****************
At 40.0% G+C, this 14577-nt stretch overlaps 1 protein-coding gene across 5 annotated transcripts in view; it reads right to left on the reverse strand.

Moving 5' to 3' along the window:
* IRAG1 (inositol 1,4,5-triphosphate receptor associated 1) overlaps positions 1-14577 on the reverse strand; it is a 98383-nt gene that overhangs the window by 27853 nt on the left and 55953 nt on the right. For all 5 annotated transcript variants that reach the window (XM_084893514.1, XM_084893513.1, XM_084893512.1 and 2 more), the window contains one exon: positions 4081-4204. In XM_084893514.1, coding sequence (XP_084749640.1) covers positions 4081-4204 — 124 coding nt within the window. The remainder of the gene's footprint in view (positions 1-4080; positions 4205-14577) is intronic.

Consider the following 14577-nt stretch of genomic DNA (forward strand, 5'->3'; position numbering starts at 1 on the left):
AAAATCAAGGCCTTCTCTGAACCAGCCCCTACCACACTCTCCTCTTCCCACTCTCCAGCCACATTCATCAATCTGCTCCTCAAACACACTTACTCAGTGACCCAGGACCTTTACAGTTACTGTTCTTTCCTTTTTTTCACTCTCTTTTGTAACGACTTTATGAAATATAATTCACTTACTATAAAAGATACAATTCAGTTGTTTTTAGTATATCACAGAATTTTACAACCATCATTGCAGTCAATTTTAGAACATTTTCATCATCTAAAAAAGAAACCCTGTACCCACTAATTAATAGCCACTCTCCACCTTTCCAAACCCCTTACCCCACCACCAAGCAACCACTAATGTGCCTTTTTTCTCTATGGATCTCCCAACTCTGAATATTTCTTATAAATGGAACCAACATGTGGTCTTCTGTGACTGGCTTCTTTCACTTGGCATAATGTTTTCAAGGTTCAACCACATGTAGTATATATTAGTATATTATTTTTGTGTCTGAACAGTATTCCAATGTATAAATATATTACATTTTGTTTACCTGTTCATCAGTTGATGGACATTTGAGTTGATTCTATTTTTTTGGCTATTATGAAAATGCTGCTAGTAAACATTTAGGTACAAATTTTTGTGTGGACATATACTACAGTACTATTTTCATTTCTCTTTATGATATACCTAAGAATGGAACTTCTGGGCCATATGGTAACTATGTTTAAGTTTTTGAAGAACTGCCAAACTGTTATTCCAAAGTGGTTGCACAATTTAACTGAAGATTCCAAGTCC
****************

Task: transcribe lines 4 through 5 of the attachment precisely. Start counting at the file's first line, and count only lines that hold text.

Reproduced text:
Consider the following 14577-nt stretch of genomic DNA (forward strand, 5'->3'; position numbering starts at 1 on the left):
AAAATCAAGGCCTTCTCTGAACCAGCCCCTACCACACTCTCCTCTTCCCACTCTCCAGCCACATTCATCAATCTGCTCCTCAAACACACTTACTCAGTGACCCAGGACCTTTACAGTTACTGTTCTTTCCTTTTTTTCACTCTCTTTTGTAACGACTTTATGAAATATAATTCACTTACTATAAAAGATACAATTCAGTTGTTTTTAGTATATCACAGAATTTTACAACCATCATTGCAGTCAATTTTAGAACATTTTCATCATCTAAAAAAGAAACCCTGTACCCACTAATTAATAGCCACTCTCCACCTTTCCAAACCCCTTACCCCACCACCAAGCAACCACTAATGTGCCTTTTTTCTCTATGGATCTCCCAACTCTGAATATTTCTTATAAATGGAACCAACATGTGGTCTTCTGTGACTGGCTTCTTTCACTTGGCATAATGTTTTCAAGGTTCAACCACATGTAGTATATATTAGTATATTATTTTTGTGTCTGAACAGTATTCCAATGTATAAATATATTACATTTTGTTTACCTGTTCATCAGTTGATGGACATTTGAGTTGATTCTATTTTTTTGGCTATTATGAAAATGCTGCTAGTAAACATTTAGGTACAAATTTTTGTGTGGACATATACTACAGTACTATTTTCATTTCTCTTTATGATATACCTAAGAATGGAACTTCTGGGCCATATGGTAACTATGTTTAAGTTTTTGAAGAACTGCCAAACTGTTATTCCAAAGTGGTTGCACAATTTAACTGAAGATTCCAAGTCC